Alec Baldwin suggested that police officers should be on movie sets whenever guns are in use, over two weeks after the actor filed a weapon he thought was safe to use during the filming of his Western Rust. Cinematographer Halyna Hutchins was killed in the accident, and director Joel Souza was wounded. While there have been reports about union crew members complaining about the work environment, Baldwin appeared to defend the set when he shared a thread from the film's costume designer.
"Every film/TV set that uses guns, fake or otherwise, should have a police officer on set, hired by the production, to specifically monitor weapons safety," Baldwin tweeted on Monday. He did not say if Rust had an officer on the set. Baldwin was credited as a producer on the film and played the title character.
On Oct. 21, 12 days into the film's 21-day shoot at Bonanza Creek Ranch near Santa Fe, New Mexico, Baldwin was rehearsing a gunfight scene. Assistant director Dave Halls handed a prop gun to Baldwin, announcing the weapon was a "cold gun," meaning it should have been empty. Baldwin discharged the weapon, which had a projectile in it. The projectile struck Hutchins in the chest, and she was pronounced dead at the University of New Mexico Hospital. Souza was hit in the shoulder and briefly hospitalized.
"We were a very, very well-oiled crew shooting a film together, and then this horrible event happened," Baldwin said in his first on-camera remarks after the incident on Oct. 30. "There are incidental accidents on film sets from time to time, but nothing like this. This is a one-in-a-trillion episode. It's a one in a trillion event."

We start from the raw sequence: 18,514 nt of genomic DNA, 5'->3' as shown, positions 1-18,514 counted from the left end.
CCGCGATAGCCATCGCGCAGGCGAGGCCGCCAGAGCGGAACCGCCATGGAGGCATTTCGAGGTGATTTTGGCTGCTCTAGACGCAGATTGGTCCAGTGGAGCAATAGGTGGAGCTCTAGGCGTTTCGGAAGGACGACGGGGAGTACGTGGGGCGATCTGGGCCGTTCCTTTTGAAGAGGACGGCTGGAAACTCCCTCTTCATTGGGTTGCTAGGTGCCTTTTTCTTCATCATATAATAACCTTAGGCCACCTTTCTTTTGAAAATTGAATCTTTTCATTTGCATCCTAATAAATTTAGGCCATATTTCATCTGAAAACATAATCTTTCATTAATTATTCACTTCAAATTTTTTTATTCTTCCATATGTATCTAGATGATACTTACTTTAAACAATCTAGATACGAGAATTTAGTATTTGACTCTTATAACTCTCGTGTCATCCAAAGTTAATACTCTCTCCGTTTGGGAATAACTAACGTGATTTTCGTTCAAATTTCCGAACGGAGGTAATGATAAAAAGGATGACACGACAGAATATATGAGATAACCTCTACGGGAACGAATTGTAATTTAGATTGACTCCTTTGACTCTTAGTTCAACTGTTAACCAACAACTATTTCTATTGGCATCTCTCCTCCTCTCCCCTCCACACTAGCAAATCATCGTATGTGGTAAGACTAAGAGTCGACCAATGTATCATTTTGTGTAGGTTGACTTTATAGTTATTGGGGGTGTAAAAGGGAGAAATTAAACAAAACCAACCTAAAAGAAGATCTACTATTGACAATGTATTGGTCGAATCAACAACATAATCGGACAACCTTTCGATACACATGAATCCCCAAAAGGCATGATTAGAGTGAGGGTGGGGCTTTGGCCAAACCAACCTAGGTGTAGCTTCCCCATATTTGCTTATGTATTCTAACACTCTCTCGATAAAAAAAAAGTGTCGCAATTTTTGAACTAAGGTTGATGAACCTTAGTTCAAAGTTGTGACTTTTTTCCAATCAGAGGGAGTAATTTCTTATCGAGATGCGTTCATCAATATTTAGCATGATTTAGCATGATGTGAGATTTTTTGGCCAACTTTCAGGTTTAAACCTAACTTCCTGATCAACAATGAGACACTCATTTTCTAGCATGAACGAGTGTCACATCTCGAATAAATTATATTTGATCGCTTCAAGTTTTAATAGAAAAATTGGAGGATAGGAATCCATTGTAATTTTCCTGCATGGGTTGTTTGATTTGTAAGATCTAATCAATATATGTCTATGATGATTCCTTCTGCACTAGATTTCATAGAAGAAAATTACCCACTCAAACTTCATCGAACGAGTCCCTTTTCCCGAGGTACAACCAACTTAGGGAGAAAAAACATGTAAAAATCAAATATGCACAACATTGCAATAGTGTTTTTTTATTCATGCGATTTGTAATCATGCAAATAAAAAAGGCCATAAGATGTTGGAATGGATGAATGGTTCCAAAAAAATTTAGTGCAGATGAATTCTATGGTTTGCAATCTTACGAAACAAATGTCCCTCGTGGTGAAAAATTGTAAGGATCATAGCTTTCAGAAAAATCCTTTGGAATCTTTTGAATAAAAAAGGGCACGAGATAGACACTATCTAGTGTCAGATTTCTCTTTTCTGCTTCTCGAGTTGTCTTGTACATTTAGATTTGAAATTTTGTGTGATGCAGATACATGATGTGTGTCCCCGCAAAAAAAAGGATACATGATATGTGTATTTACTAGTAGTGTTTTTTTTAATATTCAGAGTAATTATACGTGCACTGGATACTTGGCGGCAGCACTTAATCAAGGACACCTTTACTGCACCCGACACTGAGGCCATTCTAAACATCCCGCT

Baldwin also said he was "extremely interested" in the renewed debate about limiting firearms on film and television sets. "I'm not an expert in this field. So whatever other people decide is the best way to go, in terms of protecting people's safety on film sets, I'm all in favor of and I will cooperate with that in any way that I can," he said. The actor also doubted that Rust would ever be completed.
Immediately following the shooting, reports about union employees walking off the set to protest working conditions surfaced. Costume designer Terese Magpale Davis disputed this in a comment on social media, and Baldwin appeared to co-sign this by sharing Davis' post on Instagram. "The story of us being overworked and surrounded by unsafe, chaotic conditions is bulls-," Davis wrote.
The Santa Fe County Sheriff's office is still investigating the incident, and no one has been criminally charged yet. "We identified two other people that handled and or inspected the loaded prior to Baldwin firing the weapon," Sheriff Adam Mendoza said in a press conference on Oct. 27, referring to Halls and armorer Hannah Reed-Gutierrez. Baldwin, Reed-Gutierrez, and Halls have been cooperative with the investigation, Mendoza said.